Prince Harry meets Dagenham amputee veteran ahead of solo Atlantic row bid

PUBLISHED: 11:34 03 January 2018 | UPDATED: 11:34 03 January 2018

Prince Harry visits 'rowing marine' Lee Spencer. Picture: The Endeavour Fund

Prince Harry visits 'rowing marine' Lee Spencer. Picture: The Endeavour Fund

The Endeavour Fund

A Dagenham amputee veteran met Prince Harry ahead of his double world record rowing attempt.

Former Royal Marine Lee Spencer hopes to become the first physically disabled person to row solo and unsupported from the mainlands of Europe and South America.

The 48-year-old will also try to beat the current able bodied record for the 3,500-mile journey of 96 days, 12 hours and 45 minutes.

Raised in Ingleby Road, Lee attended William Ford Church of England School and Bishops Ward Roman Catholic Boys School, now called All Saints Catholic School.

He served 24 years in the Royal Marines completely unscathed, before losing his right leg in Surrey in 2014.

He had stopped to help a motorist on the M3 when he was hit by flying debris.

Lee’s now taking on the epic row across the Atlantic Ocean for The Endeavour Fund and The Royal Marines Charity.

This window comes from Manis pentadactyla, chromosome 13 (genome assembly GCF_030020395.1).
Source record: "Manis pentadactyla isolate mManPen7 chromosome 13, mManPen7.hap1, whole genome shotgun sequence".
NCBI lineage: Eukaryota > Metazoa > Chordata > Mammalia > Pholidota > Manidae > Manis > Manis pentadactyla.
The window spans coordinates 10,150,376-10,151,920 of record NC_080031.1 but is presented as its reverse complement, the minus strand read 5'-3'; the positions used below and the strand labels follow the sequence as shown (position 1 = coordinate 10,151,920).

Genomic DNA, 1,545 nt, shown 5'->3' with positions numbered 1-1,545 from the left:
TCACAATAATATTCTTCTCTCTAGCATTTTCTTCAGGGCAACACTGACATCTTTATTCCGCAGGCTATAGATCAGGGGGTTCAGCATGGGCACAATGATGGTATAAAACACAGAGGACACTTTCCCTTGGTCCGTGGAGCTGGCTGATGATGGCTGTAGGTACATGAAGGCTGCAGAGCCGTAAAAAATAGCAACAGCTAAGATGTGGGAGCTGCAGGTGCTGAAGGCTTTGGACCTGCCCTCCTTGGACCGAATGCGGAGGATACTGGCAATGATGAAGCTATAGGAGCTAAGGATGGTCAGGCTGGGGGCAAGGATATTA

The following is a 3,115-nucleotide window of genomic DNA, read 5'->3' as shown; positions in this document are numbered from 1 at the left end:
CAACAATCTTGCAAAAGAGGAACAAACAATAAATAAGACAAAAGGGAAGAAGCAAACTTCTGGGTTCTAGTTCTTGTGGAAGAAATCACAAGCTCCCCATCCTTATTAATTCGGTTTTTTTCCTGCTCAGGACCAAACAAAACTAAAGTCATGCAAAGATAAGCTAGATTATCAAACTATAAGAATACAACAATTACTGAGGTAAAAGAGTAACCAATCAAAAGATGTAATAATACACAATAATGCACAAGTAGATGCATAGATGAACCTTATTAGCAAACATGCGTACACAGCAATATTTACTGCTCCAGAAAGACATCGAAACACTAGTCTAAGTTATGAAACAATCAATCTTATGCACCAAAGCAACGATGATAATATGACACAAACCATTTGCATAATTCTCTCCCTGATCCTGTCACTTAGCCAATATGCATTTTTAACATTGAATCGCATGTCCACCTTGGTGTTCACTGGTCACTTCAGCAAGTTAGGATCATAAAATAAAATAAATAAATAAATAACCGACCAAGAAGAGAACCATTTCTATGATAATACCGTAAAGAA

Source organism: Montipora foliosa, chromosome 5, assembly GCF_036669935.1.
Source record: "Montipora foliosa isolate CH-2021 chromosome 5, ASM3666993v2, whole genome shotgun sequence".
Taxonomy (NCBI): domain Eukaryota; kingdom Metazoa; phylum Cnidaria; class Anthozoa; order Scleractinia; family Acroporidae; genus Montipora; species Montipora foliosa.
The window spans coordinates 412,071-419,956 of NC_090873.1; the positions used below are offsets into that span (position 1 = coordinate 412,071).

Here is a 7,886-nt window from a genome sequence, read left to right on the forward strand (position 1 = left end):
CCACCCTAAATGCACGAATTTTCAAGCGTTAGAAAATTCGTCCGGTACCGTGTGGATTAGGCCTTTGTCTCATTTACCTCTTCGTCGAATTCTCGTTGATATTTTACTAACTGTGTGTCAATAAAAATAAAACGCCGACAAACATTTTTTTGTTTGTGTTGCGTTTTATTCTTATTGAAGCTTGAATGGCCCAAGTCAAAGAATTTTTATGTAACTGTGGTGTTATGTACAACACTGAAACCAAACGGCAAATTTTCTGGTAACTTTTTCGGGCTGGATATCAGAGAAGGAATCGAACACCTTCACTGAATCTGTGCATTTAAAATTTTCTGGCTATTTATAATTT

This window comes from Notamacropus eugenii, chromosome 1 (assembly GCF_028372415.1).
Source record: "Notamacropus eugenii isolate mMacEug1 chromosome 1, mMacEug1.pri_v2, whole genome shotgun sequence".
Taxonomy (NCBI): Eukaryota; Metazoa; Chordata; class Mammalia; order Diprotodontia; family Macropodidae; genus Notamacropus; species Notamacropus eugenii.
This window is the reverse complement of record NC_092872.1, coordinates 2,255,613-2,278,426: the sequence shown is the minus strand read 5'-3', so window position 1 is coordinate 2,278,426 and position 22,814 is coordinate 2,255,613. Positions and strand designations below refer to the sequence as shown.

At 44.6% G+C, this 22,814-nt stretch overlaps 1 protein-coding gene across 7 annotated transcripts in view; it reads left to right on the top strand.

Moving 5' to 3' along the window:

Meeting the Prince before leaving for Gibraltar for final preparations tomorrow, Lee said: “Prince Harry’s support and the work he and the Endeavour Fund do has made a very big difference to many people’s lives and in a very real way.

“When you meet him you feel an overwhelming sense of fellowship and I particularly respect the fact he has kept and will continue to keep wounded and injured servicemen and women in the nation’s conscience and that he genuinely cares.

He added: “I am very grateful that I have had the opportunity to share the details and reasons why I am doing my challenge with Prince Harry directly.

“It has made me incredibly proud and determined and I will carry with me his words of support across every one of the 3,500 Atlantic Ocean miles I am about to face.”

Lee and three ex-servicemen became the first all-amputee crew to row the ocean in 2016, completing the Talisker Whisky Atlantic Challenge in 47 days.

He now faces 30 foot waves in nothing more than a seven-metre-long boat when he starts his journey on January 18.

“I don’t believe anyone should be defined by something they can’t do or their limitations,” Lee said.

“It’s about rediscovering who you are, not redefining who you are and being labelled.”

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